Patients to begin the switch to newer, cheaper drugs
Drugs in prescription bottle. (Sharon Vanhouwe, mycowichanvalleynow.com staff)
B.C. is following evidence-based results from a number of international jurisdictions and will be switching patients from biologics to biosimilar drugs.
Adrian Dix, Minister of Health says bioengineered drugs, known as biologics, are the single biggest expense for public drug plans and their costs continue to climb.
Cheryl Koehn, president of Arthritis Consumer Experts and a person living with rheumatoid arthritis said the move was a thoughtful one and she’s happy to see it happen.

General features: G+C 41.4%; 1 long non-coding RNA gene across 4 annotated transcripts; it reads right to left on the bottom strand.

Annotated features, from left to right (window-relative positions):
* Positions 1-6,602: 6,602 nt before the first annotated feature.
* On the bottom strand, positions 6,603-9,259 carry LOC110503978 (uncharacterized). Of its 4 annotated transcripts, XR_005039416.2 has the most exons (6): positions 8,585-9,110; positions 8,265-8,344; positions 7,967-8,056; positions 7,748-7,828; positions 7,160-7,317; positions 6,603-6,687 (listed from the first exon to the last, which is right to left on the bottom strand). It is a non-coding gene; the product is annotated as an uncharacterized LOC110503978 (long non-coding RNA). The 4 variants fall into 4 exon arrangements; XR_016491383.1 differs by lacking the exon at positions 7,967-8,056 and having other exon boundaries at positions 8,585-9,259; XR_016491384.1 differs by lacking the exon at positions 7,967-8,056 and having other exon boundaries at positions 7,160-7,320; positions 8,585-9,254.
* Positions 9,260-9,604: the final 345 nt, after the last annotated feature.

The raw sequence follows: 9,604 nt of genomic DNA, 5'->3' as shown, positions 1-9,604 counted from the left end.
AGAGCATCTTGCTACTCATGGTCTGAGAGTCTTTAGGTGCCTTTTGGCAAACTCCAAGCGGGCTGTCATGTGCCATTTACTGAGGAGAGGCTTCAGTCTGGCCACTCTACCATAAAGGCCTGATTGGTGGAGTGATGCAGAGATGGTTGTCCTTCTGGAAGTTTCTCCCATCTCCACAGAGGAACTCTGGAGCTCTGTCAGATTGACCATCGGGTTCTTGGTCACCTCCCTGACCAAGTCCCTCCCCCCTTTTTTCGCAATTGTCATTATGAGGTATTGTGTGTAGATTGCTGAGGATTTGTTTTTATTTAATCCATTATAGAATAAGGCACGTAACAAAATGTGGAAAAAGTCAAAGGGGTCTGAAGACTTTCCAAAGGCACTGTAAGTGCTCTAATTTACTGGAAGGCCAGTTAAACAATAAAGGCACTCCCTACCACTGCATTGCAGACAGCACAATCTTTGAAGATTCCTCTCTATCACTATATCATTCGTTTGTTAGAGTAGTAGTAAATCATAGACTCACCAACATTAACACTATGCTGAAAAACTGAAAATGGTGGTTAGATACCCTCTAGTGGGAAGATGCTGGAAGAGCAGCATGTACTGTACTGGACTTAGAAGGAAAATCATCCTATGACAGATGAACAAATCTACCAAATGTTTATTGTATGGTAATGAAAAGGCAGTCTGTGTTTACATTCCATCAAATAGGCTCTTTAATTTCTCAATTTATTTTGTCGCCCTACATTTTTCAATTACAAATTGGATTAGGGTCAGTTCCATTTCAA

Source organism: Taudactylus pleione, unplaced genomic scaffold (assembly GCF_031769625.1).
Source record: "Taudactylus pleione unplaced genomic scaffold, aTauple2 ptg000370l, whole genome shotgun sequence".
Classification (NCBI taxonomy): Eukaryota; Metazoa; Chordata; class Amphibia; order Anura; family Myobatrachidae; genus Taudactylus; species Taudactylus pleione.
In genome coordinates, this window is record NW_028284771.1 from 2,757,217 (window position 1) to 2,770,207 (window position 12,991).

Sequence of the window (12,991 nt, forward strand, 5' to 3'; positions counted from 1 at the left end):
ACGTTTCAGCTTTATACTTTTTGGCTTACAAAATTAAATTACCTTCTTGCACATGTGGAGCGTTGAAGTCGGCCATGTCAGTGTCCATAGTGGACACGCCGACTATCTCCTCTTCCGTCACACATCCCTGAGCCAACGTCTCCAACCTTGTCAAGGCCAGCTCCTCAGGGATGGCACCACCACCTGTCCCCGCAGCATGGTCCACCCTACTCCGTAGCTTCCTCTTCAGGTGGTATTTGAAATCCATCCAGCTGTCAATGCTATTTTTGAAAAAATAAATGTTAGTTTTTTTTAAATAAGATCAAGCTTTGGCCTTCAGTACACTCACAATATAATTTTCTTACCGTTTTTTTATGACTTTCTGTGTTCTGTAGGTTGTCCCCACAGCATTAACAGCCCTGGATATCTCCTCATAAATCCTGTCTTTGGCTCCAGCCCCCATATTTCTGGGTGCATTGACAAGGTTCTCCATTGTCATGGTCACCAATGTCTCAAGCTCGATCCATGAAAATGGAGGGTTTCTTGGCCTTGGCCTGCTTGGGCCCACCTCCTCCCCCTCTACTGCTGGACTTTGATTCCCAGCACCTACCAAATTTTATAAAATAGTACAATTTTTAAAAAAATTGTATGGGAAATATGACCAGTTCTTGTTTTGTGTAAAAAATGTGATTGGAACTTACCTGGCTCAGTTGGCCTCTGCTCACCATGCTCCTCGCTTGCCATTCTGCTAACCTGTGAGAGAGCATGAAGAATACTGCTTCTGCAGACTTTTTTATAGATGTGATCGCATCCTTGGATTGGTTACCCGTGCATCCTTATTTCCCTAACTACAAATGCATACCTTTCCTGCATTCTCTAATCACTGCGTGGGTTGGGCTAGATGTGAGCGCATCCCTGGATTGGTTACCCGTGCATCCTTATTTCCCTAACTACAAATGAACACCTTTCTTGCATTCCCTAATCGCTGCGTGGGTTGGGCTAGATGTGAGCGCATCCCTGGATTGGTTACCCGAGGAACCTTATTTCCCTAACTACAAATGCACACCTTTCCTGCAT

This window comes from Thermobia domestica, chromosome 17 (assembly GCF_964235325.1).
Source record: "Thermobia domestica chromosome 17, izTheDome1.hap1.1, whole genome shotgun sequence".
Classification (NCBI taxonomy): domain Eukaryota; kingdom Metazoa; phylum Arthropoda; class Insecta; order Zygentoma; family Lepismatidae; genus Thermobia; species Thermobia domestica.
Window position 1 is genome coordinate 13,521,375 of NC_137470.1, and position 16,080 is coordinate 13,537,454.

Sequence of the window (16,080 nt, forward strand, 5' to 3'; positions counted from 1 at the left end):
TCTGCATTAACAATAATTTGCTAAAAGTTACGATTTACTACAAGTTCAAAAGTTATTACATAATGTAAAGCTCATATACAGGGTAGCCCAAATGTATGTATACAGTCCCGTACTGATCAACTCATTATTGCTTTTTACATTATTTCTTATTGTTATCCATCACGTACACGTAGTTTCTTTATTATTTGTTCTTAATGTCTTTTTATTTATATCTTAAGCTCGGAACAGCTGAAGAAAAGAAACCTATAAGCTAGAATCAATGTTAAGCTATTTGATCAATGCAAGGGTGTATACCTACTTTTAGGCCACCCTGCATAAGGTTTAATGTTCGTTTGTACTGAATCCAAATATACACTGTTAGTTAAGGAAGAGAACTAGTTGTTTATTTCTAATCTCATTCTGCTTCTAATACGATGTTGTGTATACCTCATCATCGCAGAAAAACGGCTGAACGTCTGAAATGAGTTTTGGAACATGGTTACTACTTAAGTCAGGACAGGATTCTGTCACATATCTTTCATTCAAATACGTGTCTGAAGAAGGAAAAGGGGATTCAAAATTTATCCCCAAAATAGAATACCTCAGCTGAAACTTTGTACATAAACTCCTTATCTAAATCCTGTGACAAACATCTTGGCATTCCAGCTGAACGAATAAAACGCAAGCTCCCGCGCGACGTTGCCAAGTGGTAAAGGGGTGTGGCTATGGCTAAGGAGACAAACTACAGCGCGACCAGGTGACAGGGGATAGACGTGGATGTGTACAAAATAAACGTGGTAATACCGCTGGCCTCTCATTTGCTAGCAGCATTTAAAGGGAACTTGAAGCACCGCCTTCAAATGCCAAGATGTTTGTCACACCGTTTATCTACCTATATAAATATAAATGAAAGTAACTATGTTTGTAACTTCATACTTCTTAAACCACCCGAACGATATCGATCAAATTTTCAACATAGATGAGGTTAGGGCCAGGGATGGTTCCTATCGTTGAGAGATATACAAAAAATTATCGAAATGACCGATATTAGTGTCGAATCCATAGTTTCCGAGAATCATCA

“Most patients like me in British Columbia who live with an autoimmune form of arthritis have done this dozens of times. We actually do this transitioning with older meds when less expensive generic medicine is available from the day we are diagnosed and on through our journey with the disease, so this is not an uncommon occurrence.”
In 2018, B.C. spent 125 million dollars on Lantus, Enbrel, and Remicade, three biologic drugs that treat chronic conditions such as diabetes, arthritis and Crohn’s disease.